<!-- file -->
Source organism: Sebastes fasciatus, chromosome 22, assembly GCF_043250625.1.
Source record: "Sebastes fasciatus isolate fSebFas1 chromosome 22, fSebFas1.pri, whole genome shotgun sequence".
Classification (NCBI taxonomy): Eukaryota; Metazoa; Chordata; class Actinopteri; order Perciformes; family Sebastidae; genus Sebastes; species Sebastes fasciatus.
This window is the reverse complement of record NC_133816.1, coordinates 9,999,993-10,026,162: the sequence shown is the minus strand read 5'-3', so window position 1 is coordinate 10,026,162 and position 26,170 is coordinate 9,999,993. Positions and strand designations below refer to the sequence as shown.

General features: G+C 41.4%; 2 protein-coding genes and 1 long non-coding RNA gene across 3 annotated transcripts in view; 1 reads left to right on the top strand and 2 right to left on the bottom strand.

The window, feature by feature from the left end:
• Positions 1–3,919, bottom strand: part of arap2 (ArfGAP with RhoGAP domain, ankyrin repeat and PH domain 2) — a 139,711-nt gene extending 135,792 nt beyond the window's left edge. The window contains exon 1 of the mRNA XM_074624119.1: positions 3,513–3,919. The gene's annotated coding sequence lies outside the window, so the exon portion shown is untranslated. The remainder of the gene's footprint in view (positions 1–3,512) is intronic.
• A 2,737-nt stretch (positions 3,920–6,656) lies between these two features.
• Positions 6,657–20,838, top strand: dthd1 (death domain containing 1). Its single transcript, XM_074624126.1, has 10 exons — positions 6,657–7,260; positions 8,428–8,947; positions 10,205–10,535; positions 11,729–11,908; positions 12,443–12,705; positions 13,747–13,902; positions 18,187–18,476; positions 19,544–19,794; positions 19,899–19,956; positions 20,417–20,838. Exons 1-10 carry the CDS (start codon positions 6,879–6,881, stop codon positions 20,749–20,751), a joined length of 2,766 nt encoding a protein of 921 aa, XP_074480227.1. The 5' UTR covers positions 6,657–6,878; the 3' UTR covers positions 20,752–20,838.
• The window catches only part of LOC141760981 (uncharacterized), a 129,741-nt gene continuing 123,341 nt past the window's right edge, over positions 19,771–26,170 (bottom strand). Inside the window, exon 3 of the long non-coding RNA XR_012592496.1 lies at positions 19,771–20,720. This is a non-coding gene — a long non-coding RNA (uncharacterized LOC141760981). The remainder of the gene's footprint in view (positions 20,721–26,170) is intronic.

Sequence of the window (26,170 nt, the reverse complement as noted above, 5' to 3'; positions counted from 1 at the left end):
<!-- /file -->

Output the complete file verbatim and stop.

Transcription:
Source organism: Sebastes fasciatus, chromosome 22, assembly GCF_043250625.1.
Source record: "Sebastes fasciatus isolate fSebFas1 chromosome 22, fSebFas1.pri, whole genome shotgun sequence".
Classification (NCBI taxonomy): Eukaryota; Metazoa; Chordata; class Actinopteri; order Perciformes; family Sebastidae; genus Sebastes; species Sebastes fasciatus.
This window is the reverse complement of record NC_133816.1, coordinates 9,999,993-10,026,162: the sequence shown is the minus strand read 5'-3', so window position 1 is coordinate 10,026,162 and position 26,170 is coordinate 9,999,993. Positions and strand designations below refer to the sequence as shown.

General features: G+C 41.4%; 2 protein-coding genes and 1 long non-coding RNA gene across 3 annotated transcripts in view; 1 reads left to right on the top strand and 2 right to left on the bottom strand.

The window, feature by feature from the left end:
• Positions 1–3,919, bottom strand: part of arap2 (ArfGAP with RhoGAP domain, ankyrin repeat and PH domain 2) — a 139,711-nt gene extending 135,792 nt beyond the window's left edge. The window contains exon 1 of the mRNA XM_074624119.1: positions 3,513–3,919. The gene's annotated coding sequence lies outside the window, so the exon portion shown is untranslated. The remainder of the gene's footprint in view (positions 1–3,512) is intronic.
• A 2,737-nt stretch (positions 3,920–6,656) lies between these two features.
• Positions 6,657–20,838, top strand: dthd1 (death domain containing 1). Its single transcript, XM_074624126.1, has 10 exons — positions 6,657–7,260; positions 8,428–8,947; positions 10,205–10,535; positions 11,729–11,908; positions 12,443–12,705; positions 13,747–13,902; positions 18,187–18,476; positions 19,544–19,794; positions 19,899–19,956; positions 20,417–20,838. Exons 1-10 carry the CDS (start codon positions 6,879–6,881, stop codon positions 20,749–20,751), a joined length of 2,766 nt encoding a protein of 921 aa, XP_074480227.1. The 5' UTR covers positions 6,657–6,878; the 3' UTR covers positions 20,752–20,838.
• The window catches only part of LOC141760981 (uncharacterized), a 129,741-nt gene continuing 123,341 nt past the window's right edge, over positions 19,771–26,170 (bottom strand). Inside the window, exon 3 of the long non-coding RNA XR_012592496.1 lies at positions 19,771–20,720. This is a non-coding gene — a long non-coding RNA (uncharacterized LOC141760981). The remainder of the gene's footprint in view (positions 20,721–26,170) is intronic.

Sequence of the window (26,170 nt, the reverse complement as noted above, 5' to 3'; positions counted from 1 at the left end):